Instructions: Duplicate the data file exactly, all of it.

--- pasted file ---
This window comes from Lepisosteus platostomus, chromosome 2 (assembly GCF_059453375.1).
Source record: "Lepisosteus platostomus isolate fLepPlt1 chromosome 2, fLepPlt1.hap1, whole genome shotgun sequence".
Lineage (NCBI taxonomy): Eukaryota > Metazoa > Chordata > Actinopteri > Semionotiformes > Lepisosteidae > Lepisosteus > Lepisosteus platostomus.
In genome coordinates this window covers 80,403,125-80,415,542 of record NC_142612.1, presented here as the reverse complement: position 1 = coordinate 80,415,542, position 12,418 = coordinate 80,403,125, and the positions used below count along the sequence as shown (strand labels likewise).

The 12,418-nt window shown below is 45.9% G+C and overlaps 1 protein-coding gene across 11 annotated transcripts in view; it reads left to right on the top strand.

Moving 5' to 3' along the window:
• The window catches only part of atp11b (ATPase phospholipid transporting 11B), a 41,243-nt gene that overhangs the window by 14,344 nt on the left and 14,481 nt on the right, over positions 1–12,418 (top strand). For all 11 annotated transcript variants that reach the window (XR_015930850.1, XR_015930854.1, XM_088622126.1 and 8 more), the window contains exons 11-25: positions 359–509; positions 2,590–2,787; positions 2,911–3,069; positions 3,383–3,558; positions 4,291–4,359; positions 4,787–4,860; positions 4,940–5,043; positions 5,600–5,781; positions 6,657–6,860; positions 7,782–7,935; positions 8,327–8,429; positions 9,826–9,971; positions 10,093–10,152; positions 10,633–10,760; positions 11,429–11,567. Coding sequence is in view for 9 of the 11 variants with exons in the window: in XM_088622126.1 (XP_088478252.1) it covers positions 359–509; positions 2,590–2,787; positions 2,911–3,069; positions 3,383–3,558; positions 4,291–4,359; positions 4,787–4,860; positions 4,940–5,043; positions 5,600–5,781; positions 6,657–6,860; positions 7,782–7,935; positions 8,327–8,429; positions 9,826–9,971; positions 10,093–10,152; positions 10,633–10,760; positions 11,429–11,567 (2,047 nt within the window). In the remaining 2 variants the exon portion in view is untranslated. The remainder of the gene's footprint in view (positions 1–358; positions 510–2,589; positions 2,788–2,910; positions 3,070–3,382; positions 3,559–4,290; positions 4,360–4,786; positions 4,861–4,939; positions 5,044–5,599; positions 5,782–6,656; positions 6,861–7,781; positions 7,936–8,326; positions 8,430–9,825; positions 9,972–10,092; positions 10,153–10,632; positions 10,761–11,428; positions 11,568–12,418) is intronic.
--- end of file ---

This window comes from Lepisosteus platostomus, chromosome 2 (assembly GCF_059453375.1).
Source record: "Lepisosteus platostomus isolate fLepPlt1 chromosome 2, fLepPlt1.hap1, whole genome shotgun sequence".
Lineage (NCBI taxonomy): Eukaryota > Metazoa > Chordata > Actinopteri > Semionotiformes > Lepisosteidae > Lepisosteus > Lepisosteus platostomus.
In genome coordinates this window covers 80,403,125-80,415,542 of record NC_142612.1, presented here as the reverse complement: position 1 = coordinate 80,415,542, position 12,418 = coordinate 80,403,125, and the positions used below count along the sequence as shown (strand labels likewise).

The 12,418-nt window shown below is 45.9% G+C and overlaps 1 protein-coding gene across 11 annotated transcripts in view; it reads left to right on the top strand.

Moving 5' to 3' along the window:
• The window catches only part of atp11b (ATPase phospholipid transporting 11B), a 41,243-nt gene that overhangs the window by 14,344 nt on the left and 14,481 nt on the right, over positions 1–12,418 (top strand). For all 11 annotated transcript variants that reach the window (XR_015930850.1, XR_015930854.1, XM_088622126.1 and 8 more), the window contains exons 11-25: positions 359–509; positions 2,590–2,787; positions 2,911–3,069; positions 3,383–3,558; positions 4,291–4,359; positions 4,787–4,860; positions 4,940–5,043; positions 5,600–5,781; positions 6,657–6,860; positions 7,782–7,935; positions 8,327–8,429; positions 9,826–9,971; positions 10,093–10,152; positions 10,633–10,760; positions 11,429–11,567. Coding sequence is in view for 9 of the 11 variants with exons in the window: in XM_088622126.1 (XP_088478252.1) it covers positions 359–509; positions 2,590–2,787; positions 2,911–3,069; positions 3,383–3,558; positions 4,291–4,359; positions 4,787–4,860; positions 4,940–5,043; positions 5,600–5,781; positions 6,657–6,860; positions 7,782–7,935; positions 8,327–8,429; positions 9,826–9,971; positions 10,093–10,152; positions 10,633–10,760; positions 11,429–11,567 (2,047 nt within the window). In the remaining 2 variants the exon portion in view is untranslated. The remainder of the gene's footprint in view (positions 1–358; positions 510–2,589; positions 2,788–2,910; positions 3,070–3,382; positions 3,559–4,290; positions 4,360–4,786; positions 4,861–4,939; positions 5,044–5,599; positions 5,782–6,656; positions 6,861–7,781; positions 7,936–8,326; positions 8,430–9,825; positions 9,972–10,092; positions 10,153–10,632; positions 10,761–11,428; positions 11,568–12,418) is intronic.